The South African Business Schools Association (SABSA) unequivocally condemns in the strongest terms the violence currently tearing South Africa apart in all its manifestations from xenophobia to gender-based violence.
In finding sustainable solutions to this crisis, though, it is critically important to understand that the problem is neither new nor are the causes simple, instead this is a scourge that has its roots in our historic inequality, exacerbated by grinding levels of poverty and increasing joblessness.
It flourishes because of the continued lack of accountability at the highest levels of government and commerce for corruption and state capture. It is further bedevilled by the lack of a coherent and urgent plan to grow the country’s economy from government to begin to address the inequality and infuse hope into what is rapidly becoming a hopeless situation.
SABSA’s role, at the intersection between business and higher education, is to continue to ensure that our graduates understand that business cannot be trivialised to profit and self-enrichment, but instead about creating businesses that provide the foundation to a prosperous society in which a better life for all is not a slogan but an achievable reality for everyone who lives in South Africa. Shared prosperity and the creation of value must underpin that better life which also means that no one lives in fear of their lives because of their class, colour, creed or country of origin.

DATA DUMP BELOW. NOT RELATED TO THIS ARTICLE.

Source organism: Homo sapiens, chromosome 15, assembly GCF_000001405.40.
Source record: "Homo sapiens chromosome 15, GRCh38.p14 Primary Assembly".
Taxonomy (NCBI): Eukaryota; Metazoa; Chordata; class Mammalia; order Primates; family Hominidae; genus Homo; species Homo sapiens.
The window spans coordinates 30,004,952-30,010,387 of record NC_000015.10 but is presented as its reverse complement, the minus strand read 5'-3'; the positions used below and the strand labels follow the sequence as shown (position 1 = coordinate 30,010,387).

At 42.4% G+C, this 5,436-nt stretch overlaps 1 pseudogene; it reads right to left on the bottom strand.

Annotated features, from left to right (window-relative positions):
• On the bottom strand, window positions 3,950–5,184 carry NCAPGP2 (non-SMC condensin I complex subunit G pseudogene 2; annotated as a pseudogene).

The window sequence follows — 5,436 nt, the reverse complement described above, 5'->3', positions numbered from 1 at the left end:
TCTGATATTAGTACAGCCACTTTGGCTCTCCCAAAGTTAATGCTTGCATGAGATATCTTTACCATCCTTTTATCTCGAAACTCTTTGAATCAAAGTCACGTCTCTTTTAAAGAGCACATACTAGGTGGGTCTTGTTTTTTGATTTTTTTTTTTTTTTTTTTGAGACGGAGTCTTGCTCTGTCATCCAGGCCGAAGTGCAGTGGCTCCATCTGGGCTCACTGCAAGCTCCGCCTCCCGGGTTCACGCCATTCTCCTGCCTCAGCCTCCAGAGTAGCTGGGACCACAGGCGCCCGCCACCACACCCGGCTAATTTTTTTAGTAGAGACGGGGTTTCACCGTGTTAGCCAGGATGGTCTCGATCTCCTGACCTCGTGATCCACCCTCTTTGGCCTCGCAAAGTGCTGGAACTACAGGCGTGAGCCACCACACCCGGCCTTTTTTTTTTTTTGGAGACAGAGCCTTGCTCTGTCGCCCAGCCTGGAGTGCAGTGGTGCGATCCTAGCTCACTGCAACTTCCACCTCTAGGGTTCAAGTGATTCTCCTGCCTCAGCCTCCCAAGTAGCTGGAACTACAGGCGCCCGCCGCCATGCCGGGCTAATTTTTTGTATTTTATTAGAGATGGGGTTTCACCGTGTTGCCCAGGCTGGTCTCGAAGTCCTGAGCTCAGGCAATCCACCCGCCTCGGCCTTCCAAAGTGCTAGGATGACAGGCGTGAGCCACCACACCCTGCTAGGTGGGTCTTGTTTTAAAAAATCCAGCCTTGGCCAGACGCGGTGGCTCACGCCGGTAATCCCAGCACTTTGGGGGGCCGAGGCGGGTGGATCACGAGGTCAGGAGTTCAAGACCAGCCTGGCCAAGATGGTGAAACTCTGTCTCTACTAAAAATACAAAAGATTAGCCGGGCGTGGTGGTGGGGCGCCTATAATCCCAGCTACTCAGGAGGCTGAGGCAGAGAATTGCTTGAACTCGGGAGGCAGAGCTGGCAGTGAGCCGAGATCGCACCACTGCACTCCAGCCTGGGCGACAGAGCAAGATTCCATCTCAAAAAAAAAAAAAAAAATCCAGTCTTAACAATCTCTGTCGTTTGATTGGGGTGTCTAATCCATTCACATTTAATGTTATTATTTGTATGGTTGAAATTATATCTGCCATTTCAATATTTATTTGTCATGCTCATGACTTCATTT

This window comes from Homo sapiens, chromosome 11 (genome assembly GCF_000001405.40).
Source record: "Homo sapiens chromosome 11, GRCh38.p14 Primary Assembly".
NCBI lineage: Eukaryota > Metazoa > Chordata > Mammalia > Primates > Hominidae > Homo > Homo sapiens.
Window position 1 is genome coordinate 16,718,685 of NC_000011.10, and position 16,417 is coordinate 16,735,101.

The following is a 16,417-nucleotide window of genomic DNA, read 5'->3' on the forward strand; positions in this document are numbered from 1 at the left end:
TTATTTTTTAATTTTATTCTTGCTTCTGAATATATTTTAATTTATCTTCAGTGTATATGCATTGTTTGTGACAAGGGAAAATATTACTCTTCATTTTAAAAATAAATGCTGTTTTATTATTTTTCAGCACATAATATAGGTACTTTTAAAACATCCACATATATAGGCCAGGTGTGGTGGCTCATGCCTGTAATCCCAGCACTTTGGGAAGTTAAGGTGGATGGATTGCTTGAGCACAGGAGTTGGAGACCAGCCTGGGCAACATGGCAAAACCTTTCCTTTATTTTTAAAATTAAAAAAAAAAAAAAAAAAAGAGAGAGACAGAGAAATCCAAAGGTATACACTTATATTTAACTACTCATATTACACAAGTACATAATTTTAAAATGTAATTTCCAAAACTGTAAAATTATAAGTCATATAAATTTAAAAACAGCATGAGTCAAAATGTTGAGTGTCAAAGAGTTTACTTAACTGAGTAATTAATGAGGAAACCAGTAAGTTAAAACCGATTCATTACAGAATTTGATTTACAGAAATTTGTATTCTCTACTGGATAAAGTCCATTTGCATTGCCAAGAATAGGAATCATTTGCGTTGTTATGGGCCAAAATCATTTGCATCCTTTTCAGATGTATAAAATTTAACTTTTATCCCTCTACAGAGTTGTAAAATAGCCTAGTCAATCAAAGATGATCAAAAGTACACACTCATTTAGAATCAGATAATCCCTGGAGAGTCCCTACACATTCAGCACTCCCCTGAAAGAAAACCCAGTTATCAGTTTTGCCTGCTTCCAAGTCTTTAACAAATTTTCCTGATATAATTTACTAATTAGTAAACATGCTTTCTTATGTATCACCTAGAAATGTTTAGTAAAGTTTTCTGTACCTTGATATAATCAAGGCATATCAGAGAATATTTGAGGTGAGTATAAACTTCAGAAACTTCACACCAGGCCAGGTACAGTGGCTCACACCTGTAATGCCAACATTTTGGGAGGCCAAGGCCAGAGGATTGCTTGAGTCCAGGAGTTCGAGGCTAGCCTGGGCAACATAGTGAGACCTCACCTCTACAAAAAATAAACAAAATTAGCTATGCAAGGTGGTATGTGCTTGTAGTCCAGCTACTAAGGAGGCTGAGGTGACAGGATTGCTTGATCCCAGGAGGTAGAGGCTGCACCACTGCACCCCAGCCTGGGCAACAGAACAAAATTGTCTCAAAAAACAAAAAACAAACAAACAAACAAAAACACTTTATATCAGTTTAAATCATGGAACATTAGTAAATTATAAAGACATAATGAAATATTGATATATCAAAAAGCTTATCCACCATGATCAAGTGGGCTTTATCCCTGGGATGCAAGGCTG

We commit ourselves unequivocally to the Universities South Africa (USAf) pledge to ensure our own houses are in order when it comes to rooting out violence in any form on our campuses. We commit to becoming deeply committed activists for positive change, to change any narrative that normalises violence in any shape in our societies; whether on campus, in boardrooms or on the shop floor. We commit ourselves to working with all like-minded institutions and organisations in our country to finding long-term broad-based solutions for this scourge.
But, in doing so, we call on all business leaders and our students to set the example in their companies and firms, rooting out prejudice, discrimination, harassment and any other factors that help normalise gender-based or xenophobic violence.
We call on political parties to work together in purposeful and transparent way and put aside their agendas and blame politics to score points and instead work together. They can start by outlawing xenophobic and gender-based violence; whether uttered or actual, in their own ranks.
We call on government to take decisive action to create the necessary direction and policy certainty to unlock South Africa’s economy and allow it to grow and transform our society.